Document Type

Dissertation

Degree

Doctor of Philosophy (PhD)

Department

Public Health

First Advisor's Name

Stanislaw F. Wnuk

First Advisor's Committee Title

Committee Co-Chair

Second Advisor's Name

Mehmet T. Dorak

Second Advisor's Committee Title

Committee Co-Chair

Third Advisor's Name

Wasim Maziak

Third Advisor's Committee Title

Committee Member

Fourth Advisor's Name

Helen Tempest

Fourth Advisor's Committee Title

Committee Member

Fifth Advisor's Name

Boubakari Ibrahimou

Fifth Advisor's Committee Title

Committee Member

Keywords

Genome-wide association study, Single nucleotide polymorphism, Acute lymphoblastic leukemia, Childhood Leukemia, Gender-specific, Age-specific, Case-only, Time-to-event analysis, Bioinformatics

Date of Defense

3-26-2015

Abstract

Males and age group 1 to 5 years show a much higher risk for childhood acute lymphoblastic leukemia (ALL). We performed a case-only genome-wide association study (GWAS), using the Illumina Infinium HumanCoreExome Chip, to unmask gender- and age-specific risk variants in 240 non-Hispanic white children with ALL recruited at Texas Children’s Cancer Center, Houston, Texas. Besides statistically most significant results, we also considered results that yielded the highest effect sizes. Existing experimental data and bioinformatic predictions were used to complement results, and to examine the biological significance of statistical results.

Our study identified novel risk variants for childhood ALL. The SNP, rs4813720 (RASSF2), showed the statistically most significant gender-specific associations (P < 2 x 10-6). Likewise, rs10505918 (SOX5) yielded the lowest P value (P < 1 x 10-5) for age-specific associations, and also showed the statistically most significant association with age-at-onset (P < 1 x 10-4). Two SNPs, rs12722042 and 12722039, from the HLA-DQA1 region yielded the highest effect sizes (odds ratio (OR) = 15.7; P = 0.002) for gender-specific results, and the SNP, rs17109582 (OR = 12.5; P = 0.006), showed the highest effect size for age-specific results. Sex chromosome variants did not appear to be involved in gender-specific associations.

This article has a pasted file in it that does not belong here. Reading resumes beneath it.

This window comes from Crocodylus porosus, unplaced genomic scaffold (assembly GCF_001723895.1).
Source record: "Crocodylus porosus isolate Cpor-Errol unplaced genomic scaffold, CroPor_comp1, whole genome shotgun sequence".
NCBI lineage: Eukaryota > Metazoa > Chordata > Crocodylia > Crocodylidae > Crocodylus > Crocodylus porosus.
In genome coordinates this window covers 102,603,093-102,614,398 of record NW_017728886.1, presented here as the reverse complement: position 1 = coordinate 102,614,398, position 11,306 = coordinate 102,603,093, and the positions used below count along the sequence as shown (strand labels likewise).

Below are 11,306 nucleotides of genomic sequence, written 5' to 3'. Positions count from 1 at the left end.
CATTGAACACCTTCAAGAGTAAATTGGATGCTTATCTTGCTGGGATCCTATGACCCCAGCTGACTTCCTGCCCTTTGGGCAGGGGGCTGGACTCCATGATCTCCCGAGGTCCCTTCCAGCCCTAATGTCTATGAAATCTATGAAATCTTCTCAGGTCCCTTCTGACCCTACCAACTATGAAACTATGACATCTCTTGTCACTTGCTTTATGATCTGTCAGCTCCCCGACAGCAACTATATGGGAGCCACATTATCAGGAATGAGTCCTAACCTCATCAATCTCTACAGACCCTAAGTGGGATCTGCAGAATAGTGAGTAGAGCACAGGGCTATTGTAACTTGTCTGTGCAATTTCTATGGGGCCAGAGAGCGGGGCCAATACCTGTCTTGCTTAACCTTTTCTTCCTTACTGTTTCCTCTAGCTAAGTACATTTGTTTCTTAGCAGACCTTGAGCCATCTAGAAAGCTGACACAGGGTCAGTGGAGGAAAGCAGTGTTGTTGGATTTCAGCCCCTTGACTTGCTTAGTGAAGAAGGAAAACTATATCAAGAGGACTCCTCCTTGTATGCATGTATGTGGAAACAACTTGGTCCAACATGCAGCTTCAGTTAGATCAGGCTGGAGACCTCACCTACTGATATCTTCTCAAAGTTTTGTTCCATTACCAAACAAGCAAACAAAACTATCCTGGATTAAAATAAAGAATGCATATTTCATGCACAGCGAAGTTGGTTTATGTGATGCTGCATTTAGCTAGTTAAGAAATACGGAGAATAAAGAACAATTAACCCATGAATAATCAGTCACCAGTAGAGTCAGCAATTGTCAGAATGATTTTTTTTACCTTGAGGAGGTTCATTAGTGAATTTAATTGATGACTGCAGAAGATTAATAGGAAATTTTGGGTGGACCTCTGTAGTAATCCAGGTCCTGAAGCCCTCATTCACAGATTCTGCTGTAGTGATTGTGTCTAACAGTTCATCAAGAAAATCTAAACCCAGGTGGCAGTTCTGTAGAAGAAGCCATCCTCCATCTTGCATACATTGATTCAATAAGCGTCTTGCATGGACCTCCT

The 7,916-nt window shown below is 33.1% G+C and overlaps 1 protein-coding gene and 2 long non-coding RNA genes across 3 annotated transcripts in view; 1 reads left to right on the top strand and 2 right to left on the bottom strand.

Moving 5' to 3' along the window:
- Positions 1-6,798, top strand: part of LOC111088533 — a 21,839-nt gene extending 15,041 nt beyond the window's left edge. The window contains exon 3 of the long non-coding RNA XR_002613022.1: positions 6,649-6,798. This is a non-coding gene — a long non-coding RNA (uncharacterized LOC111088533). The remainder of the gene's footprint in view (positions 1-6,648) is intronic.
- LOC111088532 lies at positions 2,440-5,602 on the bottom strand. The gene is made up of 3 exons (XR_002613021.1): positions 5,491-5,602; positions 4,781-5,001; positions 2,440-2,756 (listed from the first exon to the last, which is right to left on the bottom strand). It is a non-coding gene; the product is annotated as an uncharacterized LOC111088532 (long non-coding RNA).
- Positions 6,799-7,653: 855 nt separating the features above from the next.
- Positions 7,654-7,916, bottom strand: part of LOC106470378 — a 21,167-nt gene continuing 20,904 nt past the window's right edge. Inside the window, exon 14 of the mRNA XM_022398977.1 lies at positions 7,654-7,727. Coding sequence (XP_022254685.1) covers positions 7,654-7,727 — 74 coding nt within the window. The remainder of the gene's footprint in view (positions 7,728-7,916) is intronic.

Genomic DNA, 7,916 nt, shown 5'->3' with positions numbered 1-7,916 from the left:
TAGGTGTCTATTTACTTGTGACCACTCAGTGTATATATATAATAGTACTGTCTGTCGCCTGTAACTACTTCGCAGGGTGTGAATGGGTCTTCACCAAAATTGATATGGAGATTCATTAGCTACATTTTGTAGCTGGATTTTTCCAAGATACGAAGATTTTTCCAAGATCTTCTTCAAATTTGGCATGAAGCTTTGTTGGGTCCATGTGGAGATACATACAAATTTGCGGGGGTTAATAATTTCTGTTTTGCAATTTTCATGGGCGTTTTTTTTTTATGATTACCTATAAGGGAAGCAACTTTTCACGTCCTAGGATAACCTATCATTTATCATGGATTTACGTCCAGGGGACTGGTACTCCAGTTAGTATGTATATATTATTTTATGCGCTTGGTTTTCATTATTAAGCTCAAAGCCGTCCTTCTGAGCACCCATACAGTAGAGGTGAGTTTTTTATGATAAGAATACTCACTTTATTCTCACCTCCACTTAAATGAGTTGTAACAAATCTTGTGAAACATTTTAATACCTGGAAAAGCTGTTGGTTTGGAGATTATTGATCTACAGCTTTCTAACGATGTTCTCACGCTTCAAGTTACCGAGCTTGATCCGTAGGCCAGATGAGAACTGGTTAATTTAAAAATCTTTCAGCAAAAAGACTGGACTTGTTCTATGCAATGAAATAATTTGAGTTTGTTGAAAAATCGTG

The HLA-DQA1 SNPs belong to DQA1*01:07and confirmed previously reported male-specific association with DQA1*01:07. Twenty one of the SNPs identified as risk markers for gender- or age-specific associations were located in the transcription factor binding sites and 56 SNPs were non-synonymous variants, likely to alter protein function. Although bioinformatic analysis did not implicate a particular mechanism for gender- and age-specific associations, RASSF2 has an estrogen receptor-alpha binding site in its promoter. The unknown mechanisms may be due to lack of interest in gender- and age-specificity in associations. These results provide a foundation for further studies to examine the gender- and age-differential in childhood ALL risk. Following replication and mechanistic studies, risk factors for one gender or age group may have a potential to be used as biomarkers for targeted intervention for prevention and maybe also for treatment.

Identifier

FI15032162

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